Engineering Calculus Notes 120

Engineering Calculus Notes 120 - displacements . In e²ect,...

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108 CHAPTER 1. COORDINATES AND VECTORS 4. A 3 × 3 determinant equals zero precisely if its rows are linearly dependent. For the frst item, note frst that interchanging the two edges o± the base reverses the sign o± its oriented area and hence the sign o± its oriented volume; i± the frst row is interchanged with one o± the other two, you should check that this also reversed the orientation. Once we have the frst item, we can assume in the second item that we are scaling the frst row, and and in the second that A and B agree except in their frst row(s). The additivity and homogeneity in this case ±ollows ±rom the ±act that the oriented volume equals the oriented area o± the base dotted with the frst row. Finally, the last item ±ollows ±rom noting that zero determinant implies zero volume, which means the “height” measured o² a plane containing the base is zero. Rotations So ±ar, the physical quantities we have associated with vectors—±orces, velocities—concern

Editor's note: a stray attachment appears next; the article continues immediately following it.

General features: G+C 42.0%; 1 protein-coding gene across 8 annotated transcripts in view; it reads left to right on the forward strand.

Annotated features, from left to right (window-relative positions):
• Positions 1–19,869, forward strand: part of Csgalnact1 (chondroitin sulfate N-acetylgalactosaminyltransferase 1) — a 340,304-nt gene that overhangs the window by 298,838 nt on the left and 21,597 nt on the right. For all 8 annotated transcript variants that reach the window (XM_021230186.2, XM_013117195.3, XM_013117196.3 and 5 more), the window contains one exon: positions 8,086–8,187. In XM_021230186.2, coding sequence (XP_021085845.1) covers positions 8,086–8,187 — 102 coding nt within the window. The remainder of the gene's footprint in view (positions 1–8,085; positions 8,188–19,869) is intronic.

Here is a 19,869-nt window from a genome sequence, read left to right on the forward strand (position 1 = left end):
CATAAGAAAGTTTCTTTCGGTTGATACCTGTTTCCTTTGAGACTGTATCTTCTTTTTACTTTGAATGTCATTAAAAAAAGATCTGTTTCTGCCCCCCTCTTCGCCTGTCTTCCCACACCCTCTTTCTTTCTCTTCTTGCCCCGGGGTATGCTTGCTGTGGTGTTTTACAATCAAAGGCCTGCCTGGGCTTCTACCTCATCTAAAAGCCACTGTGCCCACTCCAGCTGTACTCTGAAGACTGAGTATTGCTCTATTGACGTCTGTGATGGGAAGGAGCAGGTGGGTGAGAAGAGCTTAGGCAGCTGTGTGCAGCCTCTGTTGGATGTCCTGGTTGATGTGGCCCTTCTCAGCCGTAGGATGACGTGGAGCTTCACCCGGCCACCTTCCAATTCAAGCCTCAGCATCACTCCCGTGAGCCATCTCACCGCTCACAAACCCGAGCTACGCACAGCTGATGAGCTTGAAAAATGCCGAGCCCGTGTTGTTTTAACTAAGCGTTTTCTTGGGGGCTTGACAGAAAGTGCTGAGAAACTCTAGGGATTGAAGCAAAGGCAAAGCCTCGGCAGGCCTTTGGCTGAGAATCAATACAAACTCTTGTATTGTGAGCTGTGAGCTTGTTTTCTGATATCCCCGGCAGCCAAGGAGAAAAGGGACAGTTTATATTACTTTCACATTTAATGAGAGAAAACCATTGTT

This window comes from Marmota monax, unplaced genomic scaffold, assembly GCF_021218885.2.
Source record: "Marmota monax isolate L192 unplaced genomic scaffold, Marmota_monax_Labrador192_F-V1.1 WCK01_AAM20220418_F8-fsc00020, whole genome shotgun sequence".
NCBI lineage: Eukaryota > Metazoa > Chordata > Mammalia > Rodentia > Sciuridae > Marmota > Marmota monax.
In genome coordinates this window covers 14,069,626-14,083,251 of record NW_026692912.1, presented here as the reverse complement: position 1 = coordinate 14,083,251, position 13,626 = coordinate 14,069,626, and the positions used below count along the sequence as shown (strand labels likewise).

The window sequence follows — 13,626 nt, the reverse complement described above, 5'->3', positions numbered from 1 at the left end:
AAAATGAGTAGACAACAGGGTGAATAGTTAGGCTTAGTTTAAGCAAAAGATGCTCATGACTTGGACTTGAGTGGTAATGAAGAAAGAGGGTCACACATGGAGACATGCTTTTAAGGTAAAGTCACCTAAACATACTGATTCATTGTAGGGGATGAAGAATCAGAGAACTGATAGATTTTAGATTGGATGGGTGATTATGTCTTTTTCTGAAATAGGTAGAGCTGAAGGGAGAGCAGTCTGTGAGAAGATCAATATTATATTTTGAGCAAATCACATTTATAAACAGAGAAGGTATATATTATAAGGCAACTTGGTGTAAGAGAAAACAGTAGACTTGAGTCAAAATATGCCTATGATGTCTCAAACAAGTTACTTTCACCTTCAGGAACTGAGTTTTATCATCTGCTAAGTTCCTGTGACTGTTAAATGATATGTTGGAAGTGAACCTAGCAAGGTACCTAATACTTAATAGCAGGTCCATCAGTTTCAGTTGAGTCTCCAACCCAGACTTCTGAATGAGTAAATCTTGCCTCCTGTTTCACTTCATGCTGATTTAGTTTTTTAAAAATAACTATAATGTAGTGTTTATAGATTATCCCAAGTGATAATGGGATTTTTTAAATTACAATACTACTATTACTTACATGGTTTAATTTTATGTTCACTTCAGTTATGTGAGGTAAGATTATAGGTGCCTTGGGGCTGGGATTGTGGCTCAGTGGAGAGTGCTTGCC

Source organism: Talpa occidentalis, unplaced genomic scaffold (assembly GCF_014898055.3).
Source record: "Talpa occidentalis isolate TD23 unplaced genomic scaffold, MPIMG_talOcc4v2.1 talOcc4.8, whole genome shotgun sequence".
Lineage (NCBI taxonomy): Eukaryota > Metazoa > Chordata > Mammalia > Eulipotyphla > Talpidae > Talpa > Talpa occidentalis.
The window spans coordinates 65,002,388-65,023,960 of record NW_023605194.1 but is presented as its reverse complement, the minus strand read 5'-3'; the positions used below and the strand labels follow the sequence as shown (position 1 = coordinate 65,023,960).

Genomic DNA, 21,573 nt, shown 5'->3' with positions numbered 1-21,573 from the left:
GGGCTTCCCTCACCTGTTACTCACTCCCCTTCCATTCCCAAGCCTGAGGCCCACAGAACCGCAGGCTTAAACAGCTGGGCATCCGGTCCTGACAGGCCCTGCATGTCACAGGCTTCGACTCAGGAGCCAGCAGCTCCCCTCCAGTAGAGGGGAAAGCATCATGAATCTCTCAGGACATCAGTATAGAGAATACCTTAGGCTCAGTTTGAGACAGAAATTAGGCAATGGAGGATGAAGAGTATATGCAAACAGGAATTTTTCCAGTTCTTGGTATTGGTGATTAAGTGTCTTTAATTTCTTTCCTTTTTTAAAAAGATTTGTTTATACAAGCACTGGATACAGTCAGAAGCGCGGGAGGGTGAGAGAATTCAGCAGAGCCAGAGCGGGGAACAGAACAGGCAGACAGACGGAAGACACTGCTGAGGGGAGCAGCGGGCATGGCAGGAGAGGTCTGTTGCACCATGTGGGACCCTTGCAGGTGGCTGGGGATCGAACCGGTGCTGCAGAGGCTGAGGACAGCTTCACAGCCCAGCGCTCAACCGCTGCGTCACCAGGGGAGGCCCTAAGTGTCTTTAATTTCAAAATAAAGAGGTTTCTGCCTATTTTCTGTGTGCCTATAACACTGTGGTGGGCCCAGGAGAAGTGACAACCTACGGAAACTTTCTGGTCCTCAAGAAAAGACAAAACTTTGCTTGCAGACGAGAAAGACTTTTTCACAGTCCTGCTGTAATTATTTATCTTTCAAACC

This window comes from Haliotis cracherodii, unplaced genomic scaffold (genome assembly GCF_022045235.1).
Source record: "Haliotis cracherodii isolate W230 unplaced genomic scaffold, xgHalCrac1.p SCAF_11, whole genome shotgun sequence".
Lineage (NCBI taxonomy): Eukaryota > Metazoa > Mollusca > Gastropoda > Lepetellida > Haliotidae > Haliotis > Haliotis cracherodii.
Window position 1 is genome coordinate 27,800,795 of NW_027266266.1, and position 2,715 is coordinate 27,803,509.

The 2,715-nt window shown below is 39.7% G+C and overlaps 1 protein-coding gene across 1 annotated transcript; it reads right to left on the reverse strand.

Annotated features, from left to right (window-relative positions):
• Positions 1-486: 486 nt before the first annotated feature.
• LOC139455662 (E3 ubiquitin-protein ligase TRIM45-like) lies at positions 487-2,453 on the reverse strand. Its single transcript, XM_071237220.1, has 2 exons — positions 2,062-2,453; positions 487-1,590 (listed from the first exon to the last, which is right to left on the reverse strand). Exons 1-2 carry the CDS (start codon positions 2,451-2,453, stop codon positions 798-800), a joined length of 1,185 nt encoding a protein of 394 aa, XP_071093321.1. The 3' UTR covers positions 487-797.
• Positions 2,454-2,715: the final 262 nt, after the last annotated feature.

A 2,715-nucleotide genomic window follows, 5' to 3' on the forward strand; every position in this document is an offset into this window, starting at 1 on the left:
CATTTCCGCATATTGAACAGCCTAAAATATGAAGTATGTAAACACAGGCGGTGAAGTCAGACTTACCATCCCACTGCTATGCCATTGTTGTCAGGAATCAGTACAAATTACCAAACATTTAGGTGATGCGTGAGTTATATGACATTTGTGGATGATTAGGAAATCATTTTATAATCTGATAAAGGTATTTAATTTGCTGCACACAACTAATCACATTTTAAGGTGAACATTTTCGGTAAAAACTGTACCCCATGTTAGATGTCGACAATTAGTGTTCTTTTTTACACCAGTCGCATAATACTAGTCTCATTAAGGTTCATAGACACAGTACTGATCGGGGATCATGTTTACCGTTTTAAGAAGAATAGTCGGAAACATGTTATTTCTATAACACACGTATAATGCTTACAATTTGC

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Unformatted text preview: displacements . In e²ect, we have been talking about the motion o± individual points, or the abstraction o± such motion ±or larger bodies obtained by replacing each body with its center o± mass. However, a complete description o± the motion o± solid bodies also involves rotation . A rotation o± 3-space about the z-axis is most easily described in cylindrical coordinates: a point P with cylindrical coordinates ( r,θ,z ), under a counterclockwise rotation (seen ±rom above the xy-plane) by α radians does not change its r- or z- coordinates, but its θ- coordinate increases by α . Expressing this in rectangular coordinates, we see that the rotation about the z-axis by α radians counterclockwise (when seen ±rom above) moves the point with rectangular coordinates ( x,y,z ), where x = r cos θ y = r sin θ to the point x ( α ) = r cos( θ + α ) y ( α ) = r sin( θ + α ) z ( α ) = z....
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This note was uploaded on 10/20/2011 for the course MAC 2311 taught by Professor All during the Fall '08 term at University of Florida.

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